So perhaps we need to get this straight; those churches which were left after the depradations of Henry VIII, mainly parish churches, continued to be used by the Church of England as parish churches. Some monastic churches like Sherborne Abbey and Tewkesbury Abbey [pictured above] were bought from the Crown by the parishioners - in Tewkesbury's case only after pressure which included the demolition of the Lady Chapel to show just what might happen if they did not pay up.
Since then, the Church of England has disposed of many of its buildings. Some are cared for by Redundant Churches bodies. Others have been sold off, to be turned into restaurants, private houses, libraries (St Peter's Oxford) and even a Hindu Temple (St Luke's Southampton). So, inalienable they are not.
The continuing ownership of the remaining parish churches, including many like Fr Ed Tomlinson's St Barnabas' Tunbridge Wells, is with the parish. This is, unltimately, because the State says so. Before the Reformation they were often almost private property - hence even now a few surviving cases where a lay Rector has the duty of maintaining part of the building, and hence too the remaining vestiges of Private Patronage. If the State were persuaded that the Church of England no longer genuinely represented or served the whole nation, then it might decide to disestablish and disendow it, and hand the proceeds out to others - while taking a large share for itself, as Henry VIII did. Edward VI made his depradations look very charitable, by endowing schools - with money he and his father had taken from numerous monastic schools and colleges. No doubt a 21st Century government would have little difficulty in persuading people that the church's money would be better spent on Hospitals or Universities.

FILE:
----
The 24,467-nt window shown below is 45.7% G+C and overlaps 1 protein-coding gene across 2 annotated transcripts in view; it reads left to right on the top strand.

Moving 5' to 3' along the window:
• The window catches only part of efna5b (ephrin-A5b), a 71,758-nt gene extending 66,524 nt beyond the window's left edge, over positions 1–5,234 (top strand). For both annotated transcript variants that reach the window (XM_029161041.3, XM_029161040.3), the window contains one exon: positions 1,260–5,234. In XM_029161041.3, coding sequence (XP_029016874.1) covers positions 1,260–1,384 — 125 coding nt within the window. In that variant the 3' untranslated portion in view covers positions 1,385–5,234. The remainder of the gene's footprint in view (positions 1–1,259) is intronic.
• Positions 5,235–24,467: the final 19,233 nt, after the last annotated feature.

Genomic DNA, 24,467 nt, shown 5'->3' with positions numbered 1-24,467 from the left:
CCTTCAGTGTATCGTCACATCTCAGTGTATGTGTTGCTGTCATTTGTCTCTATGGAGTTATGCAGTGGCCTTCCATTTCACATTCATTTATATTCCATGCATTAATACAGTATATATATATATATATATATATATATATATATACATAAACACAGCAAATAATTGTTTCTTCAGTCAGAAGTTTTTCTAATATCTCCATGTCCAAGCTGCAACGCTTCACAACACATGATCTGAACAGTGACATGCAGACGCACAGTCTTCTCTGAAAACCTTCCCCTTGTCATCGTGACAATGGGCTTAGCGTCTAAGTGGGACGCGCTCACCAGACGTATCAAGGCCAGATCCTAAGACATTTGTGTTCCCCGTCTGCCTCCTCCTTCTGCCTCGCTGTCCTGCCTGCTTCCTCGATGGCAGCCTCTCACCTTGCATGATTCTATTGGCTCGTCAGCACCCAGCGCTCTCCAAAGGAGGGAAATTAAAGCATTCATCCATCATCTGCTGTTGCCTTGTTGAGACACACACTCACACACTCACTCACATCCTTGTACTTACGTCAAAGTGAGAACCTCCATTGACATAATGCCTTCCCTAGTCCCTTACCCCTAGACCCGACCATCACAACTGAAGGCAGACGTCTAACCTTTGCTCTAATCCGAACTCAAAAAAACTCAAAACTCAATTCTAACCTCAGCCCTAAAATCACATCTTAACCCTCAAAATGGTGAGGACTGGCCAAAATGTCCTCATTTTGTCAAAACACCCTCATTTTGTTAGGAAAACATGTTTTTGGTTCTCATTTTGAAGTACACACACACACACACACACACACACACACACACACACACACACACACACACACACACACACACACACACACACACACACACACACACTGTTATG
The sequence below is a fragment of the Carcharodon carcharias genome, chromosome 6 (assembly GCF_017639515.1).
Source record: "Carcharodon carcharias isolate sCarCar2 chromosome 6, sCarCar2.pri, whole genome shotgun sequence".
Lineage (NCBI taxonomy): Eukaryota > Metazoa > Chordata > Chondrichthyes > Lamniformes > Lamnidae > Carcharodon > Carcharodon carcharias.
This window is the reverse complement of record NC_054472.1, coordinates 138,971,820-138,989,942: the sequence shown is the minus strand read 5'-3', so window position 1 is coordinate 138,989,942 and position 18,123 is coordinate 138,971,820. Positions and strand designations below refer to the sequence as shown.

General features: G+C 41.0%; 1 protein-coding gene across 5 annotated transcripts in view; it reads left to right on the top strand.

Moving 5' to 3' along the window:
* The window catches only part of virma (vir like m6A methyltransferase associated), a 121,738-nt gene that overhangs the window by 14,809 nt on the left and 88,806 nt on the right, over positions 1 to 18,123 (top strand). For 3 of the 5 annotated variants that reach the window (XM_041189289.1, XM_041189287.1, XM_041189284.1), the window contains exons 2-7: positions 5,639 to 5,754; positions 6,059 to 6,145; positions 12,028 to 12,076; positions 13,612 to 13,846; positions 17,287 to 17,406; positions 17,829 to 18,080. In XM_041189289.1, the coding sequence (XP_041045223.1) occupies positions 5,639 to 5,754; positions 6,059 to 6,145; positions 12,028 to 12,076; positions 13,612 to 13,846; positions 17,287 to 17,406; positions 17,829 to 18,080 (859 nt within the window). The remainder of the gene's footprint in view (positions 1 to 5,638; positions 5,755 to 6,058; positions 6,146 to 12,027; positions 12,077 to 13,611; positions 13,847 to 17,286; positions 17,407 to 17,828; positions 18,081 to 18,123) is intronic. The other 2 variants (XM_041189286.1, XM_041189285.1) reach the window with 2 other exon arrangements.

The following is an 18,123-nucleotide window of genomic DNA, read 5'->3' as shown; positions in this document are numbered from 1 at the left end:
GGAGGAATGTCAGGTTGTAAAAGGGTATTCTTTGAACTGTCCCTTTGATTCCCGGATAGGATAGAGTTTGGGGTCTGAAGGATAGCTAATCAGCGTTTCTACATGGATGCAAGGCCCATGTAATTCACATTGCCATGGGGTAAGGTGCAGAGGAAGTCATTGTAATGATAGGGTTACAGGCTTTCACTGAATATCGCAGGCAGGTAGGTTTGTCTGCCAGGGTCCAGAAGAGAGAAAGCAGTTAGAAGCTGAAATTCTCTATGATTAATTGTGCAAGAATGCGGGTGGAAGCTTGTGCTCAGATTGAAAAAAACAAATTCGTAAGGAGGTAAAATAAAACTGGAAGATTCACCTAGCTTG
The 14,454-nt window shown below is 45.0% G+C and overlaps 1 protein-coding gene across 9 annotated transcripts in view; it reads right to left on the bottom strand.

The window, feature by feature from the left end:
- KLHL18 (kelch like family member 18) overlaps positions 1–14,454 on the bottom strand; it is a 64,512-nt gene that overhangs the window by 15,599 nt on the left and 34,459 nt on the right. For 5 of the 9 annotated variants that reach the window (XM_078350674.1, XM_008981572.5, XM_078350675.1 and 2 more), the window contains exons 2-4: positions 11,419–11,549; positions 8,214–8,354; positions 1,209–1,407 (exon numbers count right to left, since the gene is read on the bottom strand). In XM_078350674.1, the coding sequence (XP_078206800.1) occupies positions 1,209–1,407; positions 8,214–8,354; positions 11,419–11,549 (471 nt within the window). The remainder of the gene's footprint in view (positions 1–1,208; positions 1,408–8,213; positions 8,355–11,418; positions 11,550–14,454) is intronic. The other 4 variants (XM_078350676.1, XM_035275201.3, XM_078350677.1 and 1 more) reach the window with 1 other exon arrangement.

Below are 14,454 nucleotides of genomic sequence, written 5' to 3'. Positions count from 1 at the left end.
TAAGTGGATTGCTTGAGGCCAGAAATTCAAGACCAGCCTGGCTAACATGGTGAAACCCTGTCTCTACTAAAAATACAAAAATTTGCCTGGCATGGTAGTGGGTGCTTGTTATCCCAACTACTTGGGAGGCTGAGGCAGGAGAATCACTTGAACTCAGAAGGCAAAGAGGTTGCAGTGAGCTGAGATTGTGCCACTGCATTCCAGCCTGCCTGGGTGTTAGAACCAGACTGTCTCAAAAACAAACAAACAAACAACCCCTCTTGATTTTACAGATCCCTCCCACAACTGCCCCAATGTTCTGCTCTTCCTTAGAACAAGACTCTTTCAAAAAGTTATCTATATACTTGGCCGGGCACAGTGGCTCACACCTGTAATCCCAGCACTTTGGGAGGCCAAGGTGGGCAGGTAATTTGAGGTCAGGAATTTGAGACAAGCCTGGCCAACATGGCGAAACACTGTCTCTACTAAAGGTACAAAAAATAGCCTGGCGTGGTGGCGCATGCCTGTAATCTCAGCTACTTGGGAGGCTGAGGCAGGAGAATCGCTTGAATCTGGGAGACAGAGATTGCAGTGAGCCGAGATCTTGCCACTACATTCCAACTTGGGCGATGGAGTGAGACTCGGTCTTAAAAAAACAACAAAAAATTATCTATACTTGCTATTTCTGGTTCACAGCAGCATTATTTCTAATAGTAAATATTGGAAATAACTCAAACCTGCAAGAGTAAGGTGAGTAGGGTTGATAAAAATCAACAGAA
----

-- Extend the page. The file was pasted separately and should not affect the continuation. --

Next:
In short, it would be to the advantage of the Church of England to hand over some of its buildings to the Ordinariate, or to rent them at a peppercorn rent, rather than give the State ideas about nationalisation. It would appear very dog-in-manger indeed were it simply to hold on to buildings for which it had no use.
Clearly there must be talk and negotiation on this important matter. In the 1970s in the Parish of Farncombe we began a sharing agreement with the local Roman Catholic church. They had asked about using our school as a Mass centre. The parish church seemed to me, Rector at that time, more appropriate. So between our 8am celebration and the later Sung Eucharist, there was a Catholic Mass. The friendship and understanding which developed between our two congregations was marvellous. It did not happen quickly; the bishops, of Guildford and Arundel & Brighton, took some persuading. Yet today, thirty years on, I understand the 'experiment' continues and flourishes. Surely we can develop solutions at least as generous for those who are leaving the Church of England, giving them somewhere to worship, and letting the Church of England proceed unhindered with women as bishops?